What do rationalists think about the afterlife?

by adamzerner 1 min read13th May 201499 comments


I've read a fair amount on Less Wrong and can't recall much said about the plausibility of some sort of afterlife. What do you guys think about it? Is there some sort of consensus?

Here's my take:

  • Rationality is all about using the past to make predictions about the future.
  • "What happens to our consciousness when we die?" (may not be worded precisely, but hopefully you know what I mean).
  • We have some data on what preconditions seem to produce consciousness (ie. neuronal firing). However, this is just data on the preconditions that seem to produce consciousness that can/do communicate/demonstrate its consciousness to us.
  • Can we say that a different set of preconditions doesn't produce consciousness? I personally don't see reason to believe this. I see 3 possibilities that we don't have reason to reject, because we have no data on them. I'm still confused and not too confident in this belief though.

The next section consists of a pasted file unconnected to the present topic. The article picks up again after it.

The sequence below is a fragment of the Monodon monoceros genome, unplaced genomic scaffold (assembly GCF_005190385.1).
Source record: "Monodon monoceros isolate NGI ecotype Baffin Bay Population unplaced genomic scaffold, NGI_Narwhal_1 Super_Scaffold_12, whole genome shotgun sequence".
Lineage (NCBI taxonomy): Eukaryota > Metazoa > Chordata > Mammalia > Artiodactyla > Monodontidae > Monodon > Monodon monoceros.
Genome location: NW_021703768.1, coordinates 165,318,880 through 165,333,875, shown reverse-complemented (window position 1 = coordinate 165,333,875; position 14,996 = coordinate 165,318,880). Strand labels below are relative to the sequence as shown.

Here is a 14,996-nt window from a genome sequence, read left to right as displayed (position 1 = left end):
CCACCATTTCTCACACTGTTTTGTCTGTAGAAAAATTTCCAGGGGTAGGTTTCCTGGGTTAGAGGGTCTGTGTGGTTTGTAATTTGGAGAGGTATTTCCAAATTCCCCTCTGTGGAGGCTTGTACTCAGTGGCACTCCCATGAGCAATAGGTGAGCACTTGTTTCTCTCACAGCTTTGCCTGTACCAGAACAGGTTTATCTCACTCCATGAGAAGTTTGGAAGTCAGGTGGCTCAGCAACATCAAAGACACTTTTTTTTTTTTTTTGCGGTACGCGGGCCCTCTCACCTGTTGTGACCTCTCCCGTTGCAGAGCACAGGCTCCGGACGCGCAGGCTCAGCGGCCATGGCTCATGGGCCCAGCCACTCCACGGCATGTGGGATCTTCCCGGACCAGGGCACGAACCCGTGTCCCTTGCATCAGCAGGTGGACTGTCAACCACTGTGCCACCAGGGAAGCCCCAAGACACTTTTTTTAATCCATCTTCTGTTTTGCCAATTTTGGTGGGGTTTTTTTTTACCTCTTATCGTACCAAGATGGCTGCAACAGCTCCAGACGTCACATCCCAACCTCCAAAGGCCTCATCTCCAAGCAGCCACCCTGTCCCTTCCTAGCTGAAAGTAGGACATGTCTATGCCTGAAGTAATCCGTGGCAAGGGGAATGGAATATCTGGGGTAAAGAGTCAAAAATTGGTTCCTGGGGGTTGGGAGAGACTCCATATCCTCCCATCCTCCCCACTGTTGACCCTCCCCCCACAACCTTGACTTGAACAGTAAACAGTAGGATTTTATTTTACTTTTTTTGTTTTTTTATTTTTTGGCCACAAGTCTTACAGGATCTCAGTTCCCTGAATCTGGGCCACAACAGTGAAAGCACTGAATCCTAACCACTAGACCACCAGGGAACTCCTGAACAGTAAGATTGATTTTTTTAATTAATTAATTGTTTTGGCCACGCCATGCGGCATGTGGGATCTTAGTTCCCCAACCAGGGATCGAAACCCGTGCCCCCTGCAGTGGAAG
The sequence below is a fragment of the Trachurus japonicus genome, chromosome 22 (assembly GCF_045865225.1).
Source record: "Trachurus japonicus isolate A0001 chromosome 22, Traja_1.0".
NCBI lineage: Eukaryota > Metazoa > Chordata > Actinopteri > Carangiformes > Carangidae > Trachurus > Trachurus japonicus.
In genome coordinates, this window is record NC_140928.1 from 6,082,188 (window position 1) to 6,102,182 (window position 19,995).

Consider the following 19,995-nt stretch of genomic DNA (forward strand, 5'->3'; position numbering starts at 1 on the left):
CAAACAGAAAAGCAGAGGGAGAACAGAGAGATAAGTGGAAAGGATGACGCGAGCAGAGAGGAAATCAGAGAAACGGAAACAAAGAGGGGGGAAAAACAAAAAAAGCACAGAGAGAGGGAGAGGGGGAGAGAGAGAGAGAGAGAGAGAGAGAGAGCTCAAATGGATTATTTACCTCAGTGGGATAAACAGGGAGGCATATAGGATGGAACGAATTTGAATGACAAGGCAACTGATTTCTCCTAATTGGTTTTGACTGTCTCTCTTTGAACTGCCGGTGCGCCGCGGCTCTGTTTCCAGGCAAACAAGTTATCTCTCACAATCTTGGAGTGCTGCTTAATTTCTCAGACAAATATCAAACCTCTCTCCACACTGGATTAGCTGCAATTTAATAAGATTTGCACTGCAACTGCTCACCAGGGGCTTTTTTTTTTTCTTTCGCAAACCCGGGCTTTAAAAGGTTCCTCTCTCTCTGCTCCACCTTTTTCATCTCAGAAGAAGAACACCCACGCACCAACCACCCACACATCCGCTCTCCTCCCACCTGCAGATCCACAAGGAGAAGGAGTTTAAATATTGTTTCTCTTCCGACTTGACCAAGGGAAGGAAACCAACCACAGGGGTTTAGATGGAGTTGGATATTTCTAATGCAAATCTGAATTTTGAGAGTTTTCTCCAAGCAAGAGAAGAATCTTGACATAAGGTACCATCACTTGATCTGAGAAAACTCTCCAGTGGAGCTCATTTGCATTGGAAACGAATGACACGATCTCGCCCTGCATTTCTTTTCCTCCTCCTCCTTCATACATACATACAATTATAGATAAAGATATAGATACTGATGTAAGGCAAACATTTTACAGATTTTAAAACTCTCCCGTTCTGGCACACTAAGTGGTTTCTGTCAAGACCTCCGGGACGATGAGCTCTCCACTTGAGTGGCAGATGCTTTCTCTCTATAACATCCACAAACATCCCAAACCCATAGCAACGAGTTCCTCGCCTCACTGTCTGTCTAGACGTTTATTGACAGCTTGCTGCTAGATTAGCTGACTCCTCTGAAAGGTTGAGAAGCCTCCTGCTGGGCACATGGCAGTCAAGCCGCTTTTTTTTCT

• Possibility 1) Maybe the 'other' conscious beings don't want to communicate their consciousness to us.
  • Possibility 2) Maybe the 'other' conscious beings can't communicate their consciousness to us ever.
  • Possibility 3) Maybe the 'other' conscious beings can't communicate their consciousness to us given our level of technology.
  • And finally, since we have no data, what can we say about the likelihood of our consciousness returning/remaining after we die? I would say the chances are 50/50. For something you have no data on, any outcome is equally likely (This feels like something that must have been talked about before. So side-question: is this logic sound?).

Edit: People in the comments have just taken it as a given that consciousness resides solely in the brain without explaining why they think this. My point in this post is that I don't see why we have reason to reject the 3 possibilities above. If you reject the idea that consciousness could reside outside of the brain, please explain why.